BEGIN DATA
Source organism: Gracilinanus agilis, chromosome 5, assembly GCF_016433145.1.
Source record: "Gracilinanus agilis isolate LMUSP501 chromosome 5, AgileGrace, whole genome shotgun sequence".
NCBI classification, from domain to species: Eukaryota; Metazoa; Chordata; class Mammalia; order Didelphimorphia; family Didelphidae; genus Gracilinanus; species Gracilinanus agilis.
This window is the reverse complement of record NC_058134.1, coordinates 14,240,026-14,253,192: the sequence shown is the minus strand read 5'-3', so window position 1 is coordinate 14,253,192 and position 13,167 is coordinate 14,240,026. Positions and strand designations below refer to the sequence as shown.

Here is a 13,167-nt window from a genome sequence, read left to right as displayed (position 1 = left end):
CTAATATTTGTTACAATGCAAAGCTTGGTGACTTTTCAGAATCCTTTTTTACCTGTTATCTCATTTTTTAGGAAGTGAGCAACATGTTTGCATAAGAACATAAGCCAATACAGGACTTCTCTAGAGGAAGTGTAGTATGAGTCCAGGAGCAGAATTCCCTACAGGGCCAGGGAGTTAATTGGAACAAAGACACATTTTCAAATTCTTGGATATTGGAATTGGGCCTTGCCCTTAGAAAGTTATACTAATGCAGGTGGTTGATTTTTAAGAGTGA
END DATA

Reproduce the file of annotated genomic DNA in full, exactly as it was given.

Source organism: Gracilinanus agilis, chromosome 5, assembly GCF_016433145.1.
Source record: "Gracilinanus agilis isolate LMUSP501 chromosome 5, AgileGrace, whole genome shotgun sequence".
NCBI classification, from domain to species: Eukaryota; Metazoa; Chordata; class Mammalia; order Didelphimorphia; family Didelphidae; genus Gracilinanus; species Gracilinanus agilis.
This window is the reverse complement of record NC_058134.1, coordinates 14,240,026-14,253,192: the sequence shown is the minus strand read 5'-3', so window position 1 is coordinate 14,253,192 and position 13,167 is coordinate 14,240,026. Positions and strand designations below refer to the sequence as shown.

Here is a 13,167-nt window from a genome sequence, read left to right as displayed (position 1 = left end):
CTAATATTTGTTACAATGCAAAGCTTGGTGACTTTTCAGAATCCTTTTTTACCTGTTATCTCATTTTTTAGGAAGTGAGCAACATGTTTGCATAAGAACATAAGCCAATACAGGACTTCTCTAGAGGAAGTGTAGTATGAGTCCAGGAGCAGAATTCCCTACAGGGCCAGGGAGTTAATTGGAACAAAGACACATTTTCAAATTCTTGGATATTGGAATTGGGCCTTGCCCTTAGAAAGTTATACTAATGCAGGTGGTTGATTTTTAAGAGTGA